“…lots of Hebrews, being monotheists, would not consider themselves as Christians, now would they? Jesus they respect, but not as a Messiah.” What point are you addressing with this? I never said otherwise. What I did say was that Christians are all Jews. If you read the relevant passages from the Talmud, it is obvious that many Jews do not respect Jesus.

    Additionally, you’ve proven Godwin’s Law and you know a lot less about Gnosticism than you like to think.

  10. Larry Fyffe says:

    Witness the democratic collapse of Europe???!….What (American??)religious crap pamplet is that??

    I was giving you some serious creditability up to that statement.

  11. mickvet says:

    I’m not American. And the figures are freely available from the reputedly liberal Pew organisation. The numbers in Europe are holding up merely because of replacement, but what I have said about the wholesale practice of abortion, contraception and non-reproductive sexual practices is a demonstrable fact. In purely Darwinian terms, these represent a demographic catastrophe in the face of natural selection. Is it not naive to believe that killing their children or not having them in the first place will not effect the demographics of a population? If you can’t accept what’s in front of your nose, it’s you who are showing the credibility problem.

    The EU itself had statistics, before the most recent influx of refugees, that predicted that Sweden, the front-line paradigm of replacement, would be 40% Islamic by 2030, at contemporaneous rates of reproduction and replacement. Now, I know that it might be difficult for someone who thinks that every reference to the word ‘blow’ means oral sex (is that how you interpret Blowin’ in the Wind, maybe even Shelter From the Storm?), but when these kinds of population change occur, there will be a radical change in the amount of ‘spiritualism and sexualism intertwined’ about the place.

  12. Larry Fyffe says:

    Your religio-political views that are far beyond any evidence of support given in song lyrics by Bob Dylan are of little interest to me in so far as this particular site is concerned.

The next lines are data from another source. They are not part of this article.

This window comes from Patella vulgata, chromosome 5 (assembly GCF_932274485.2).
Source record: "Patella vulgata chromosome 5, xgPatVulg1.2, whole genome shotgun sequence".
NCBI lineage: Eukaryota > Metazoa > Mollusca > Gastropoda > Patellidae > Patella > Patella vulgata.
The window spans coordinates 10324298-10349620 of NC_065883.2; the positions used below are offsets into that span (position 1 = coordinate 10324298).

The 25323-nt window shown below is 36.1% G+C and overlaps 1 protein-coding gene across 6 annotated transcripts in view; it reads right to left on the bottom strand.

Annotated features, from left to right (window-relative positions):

Folk songs, Bible scriptures, and the poetry of Blake, Shelley, Frost, Eliot, Poe, and Whitman (and others)are all easily detected as influences on Dylan lyrics in style and/or content.

  13. Larry Fyffe says:

    The Canadian Oxford Dictionary says of ‘Gnosticists’ :

    “They contrasted the supreme remote divine being with the
    ‘demiurge’ or creator God, who controlled the world and was antagonistic to all that was purely spiritual”.

    That too is my understanding of the general term ‘Gnosticism’ – under which are a number of subcategories thereof, one might add.

  14. Larry Fyffe says:

    Equating the evolutionary environmental-adaptation of Darwinism to present day human socio-economic conditions is really stupid – see articles on Social Darwinism, Spenser, WC Williams, etc – Humans under good economic and health conditions usually decide not to produce large families.

    Micvet would do well not to pretend to know about such matters when he goes on to demonstrate through his postings his obvious ignorance thereof.

  15. Ed McEowen says:

    Guys, we all appreciate Dylan for what he brings to our own understanding. But I’m confident the songwriter, if he indeed reads these discussions, must be really blown away by all the little theories we foist upon him. I’m sure he appreciates being compared to Blake and Keats and all. And maybe he’s read the Gospel of Thomas – who knows? We can only wonder at the depth of his study. But heck, he’s a rock musician who’s thoroughly immersed in traditional roots music. Briefly he focused on straight-ahead Christianity and he obviously did not stay there. I know better than to try to pin him down. I’m sure you do too. Sorry, I’m rambling too.

  16. Larry Fyffe says:

    Yes, indeed, but close to a direct quote like ‘she’s at my chamber door”-ie, ‘The Raven” – ‘rapping at my chamber door” – indicates at least some familiarity with poetry as well as his having lots of familiarity with traditional music.

    Dylan does quote quite a bit from poetry if one keeps a sharp ear open.

  17. Frederick Ford says:

    Probably should mention that “Duquesne Whistle” was co-written by Dylan and Robert Hunter

  18. TonyAttwood says:

    Probably you should add it was written by Jelly Roll Morton. http://bob-dylan.org.uk/archives/356